HONG KONG – The Lutheran Church–Hong Kong Synod (LCHKS) celebrated 65 years of ministry at a Thanksgiving Service October 26, 2014 in Kowloon, Hong Kong. The event also marked the ordination of eight new pastors—a record number for one year in the LCHKS.
President Allan Yung of the LCHKS recently gave an interview to Lutheran Radio UK where he discussed the history and present work of the church in Hong Kong. Missionary activity from The Lutheran Church—Missouri Synod (LCMS) began in China a century ago (an event the LCHKS celebrated last year), but missionaries were forced to leave the mainland in 1949. LCMS missionaries who evacuated to Hong Kong, a city at the time that was much smaller and poorer than it is today.
“It was still a very small place—less than half a million people,” President Yung notes. “Most of them were refugees. They were very poor. They needed material support and spiritual support—they were very hungry.” The Lutheran missionaries requested to stay and serve permanently in Hong Kong, a request that was granted. “Since then, a lot of work has been carried out,” President Yung said. “Now we are a city of seven million people.”
President Yung entered office in 1997, the same year Hong Kong was transferred to the authority of the Chinese government. While at the time some Westerners worried what impact that might have on Christian witness in Hong Kong, President Yung is happy to say that the mission of the church continues to flourish.
Today, the LCHKS has 10,500 communicants, 36 congregations, six mission stations, 40 schools, 45 social service centres, and other agencies like a seminary, counseling services, and more. In total, the church has more than 130 service units throughout Hong Kong.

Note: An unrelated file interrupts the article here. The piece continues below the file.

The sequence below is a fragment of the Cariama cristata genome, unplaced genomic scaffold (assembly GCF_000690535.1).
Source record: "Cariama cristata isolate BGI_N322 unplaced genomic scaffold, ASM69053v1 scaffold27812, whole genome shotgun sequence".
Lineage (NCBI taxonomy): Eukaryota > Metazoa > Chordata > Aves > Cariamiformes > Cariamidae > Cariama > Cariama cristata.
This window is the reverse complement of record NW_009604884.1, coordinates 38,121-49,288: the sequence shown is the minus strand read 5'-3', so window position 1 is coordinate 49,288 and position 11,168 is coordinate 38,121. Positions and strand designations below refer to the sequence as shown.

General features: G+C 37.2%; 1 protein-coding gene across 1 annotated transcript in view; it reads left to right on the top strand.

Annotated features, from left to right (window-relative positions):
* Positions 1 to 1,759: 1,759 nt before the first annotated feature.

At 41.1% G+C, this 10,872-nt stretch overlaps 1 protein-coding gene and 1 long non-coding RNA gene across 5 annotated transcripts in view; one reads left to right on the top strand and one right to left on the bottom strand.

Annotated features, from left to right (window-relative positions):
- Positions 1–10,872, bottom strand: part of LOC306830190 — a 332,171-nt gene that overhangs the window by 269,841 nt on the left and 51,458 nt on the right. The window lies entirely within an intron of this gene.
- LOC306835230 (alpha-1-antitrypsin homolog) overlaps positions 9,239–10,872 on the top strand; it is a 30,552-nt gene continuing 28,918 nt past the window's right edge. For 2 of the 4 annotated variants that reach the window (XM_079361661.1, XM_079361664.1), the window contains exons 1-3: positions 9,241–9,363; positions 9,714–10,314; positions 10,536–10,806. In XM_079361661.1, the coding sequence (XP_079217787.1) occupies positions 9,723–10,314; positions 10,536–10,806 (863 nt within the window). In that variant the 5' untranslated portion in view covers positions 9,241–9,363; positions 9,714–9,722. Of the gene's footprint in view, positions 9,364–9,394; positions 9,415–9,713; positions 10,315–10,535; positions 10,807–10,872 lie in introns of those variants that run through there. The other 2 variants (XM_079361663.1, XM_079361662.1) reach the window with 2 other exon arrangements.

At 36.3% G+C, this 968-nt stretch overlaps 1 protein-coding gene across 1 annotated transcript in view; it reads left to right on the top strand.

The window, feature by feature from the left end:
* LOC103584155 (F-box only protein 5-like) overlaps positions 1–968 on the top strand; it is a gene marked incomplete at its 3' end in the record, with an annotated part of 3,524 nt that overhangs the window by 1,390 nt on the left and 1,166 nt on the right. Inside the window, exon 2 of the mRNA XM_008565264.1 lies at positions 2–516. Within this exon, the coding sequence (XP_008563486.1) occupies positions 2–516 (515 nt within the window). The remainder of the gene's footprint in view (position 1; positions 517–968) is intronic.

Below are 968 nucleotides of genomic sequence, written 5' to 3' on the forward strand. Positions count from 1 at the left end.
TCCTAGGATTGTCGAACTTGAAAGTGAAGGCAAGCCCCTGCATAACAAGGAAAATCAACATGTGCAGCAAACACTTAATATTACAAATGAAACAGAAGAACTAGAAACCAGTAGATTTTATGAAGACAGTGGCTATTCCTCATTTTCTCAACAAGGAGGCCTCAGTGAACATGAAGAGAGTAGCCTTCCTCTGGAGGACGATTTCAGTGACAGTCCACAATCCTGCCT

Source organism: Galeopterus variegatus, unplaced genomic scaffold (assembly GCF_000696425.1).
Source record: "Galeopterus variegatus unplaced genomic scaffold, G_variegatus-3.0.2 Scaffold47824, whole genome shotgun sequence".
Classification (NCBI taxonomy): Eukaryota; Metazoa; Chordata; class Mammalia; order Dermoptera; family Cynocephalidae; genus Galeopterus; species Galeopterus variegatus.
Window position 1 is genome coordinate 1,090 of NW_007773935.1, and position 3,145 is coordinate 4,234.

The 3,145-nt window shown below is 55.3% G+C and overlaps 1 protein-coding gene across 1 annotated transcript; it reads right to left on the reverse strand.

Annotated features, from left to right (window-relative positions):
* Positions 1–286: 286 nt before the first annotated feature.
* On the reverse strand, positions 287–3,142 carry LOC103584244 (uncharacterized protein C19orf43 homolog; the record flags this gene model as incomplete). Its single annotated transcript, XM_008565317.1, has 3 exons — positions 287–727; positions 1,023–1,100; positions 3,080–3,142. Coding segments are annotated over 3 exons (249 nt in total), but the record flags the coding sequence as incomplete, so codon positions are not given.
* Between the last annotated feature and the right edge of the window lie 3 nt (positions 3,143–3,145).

That strong push towards community service brings with it an opportunity for Gospel witness. “We have 20,000 students studying in our schools,” President Yung explains, “and about 90% of them are not Christian. So we build up in all our schools a mission station, and some have become congregations already. So they are fed not only worldly knowledge but also spiritual knowledge.”
The same is true of social service projects. “We share our earthly things with people because that’s what Jesus wants,” President Yung notes. “We want to share the love of God with them. The people understand that this comes from a church, and it is very well received by the public.”
The respect the church has gained because of its education work has led in recent years to unique opportunities. The LCHKS is now starting an English school in Shenzhen, a neighbouring city in mainland China. President Yung notes that they are also working with the national church there to offer an English-language Sunday service.
These opportunities are possible because the church is careful to avoid politics. “We don’t want to get ourselves into political issues,” President Yung explains. “We just want to be involved in Gospel issues and service issues, so we can grow and move forward in Hong Kong. We want to have a good relationship with the authority in Hong Kong as well as the authority in mainland China.”
The church also has good relations with other Christians. The church works with other Christians in Hong Kong on external matters (like disaster relief, for example), but is careful to defend its confessional Lutheran identity. The LCHKS is known locally as a conservative church because of its strict adherence to biblical teachings on issues like female ordination, President Yung notes, but he clarifies that “we are a growing conservative church.” “We are most grateful to be able to say that,” President Yung continued. “We have a constant growth of about three to five percent membership a year.”
The LCHKS has a strong relationship with Christians around the world as well. The church retains close ties to the LCMS, its mother church, and further sits as a member of the International Lutheran Council.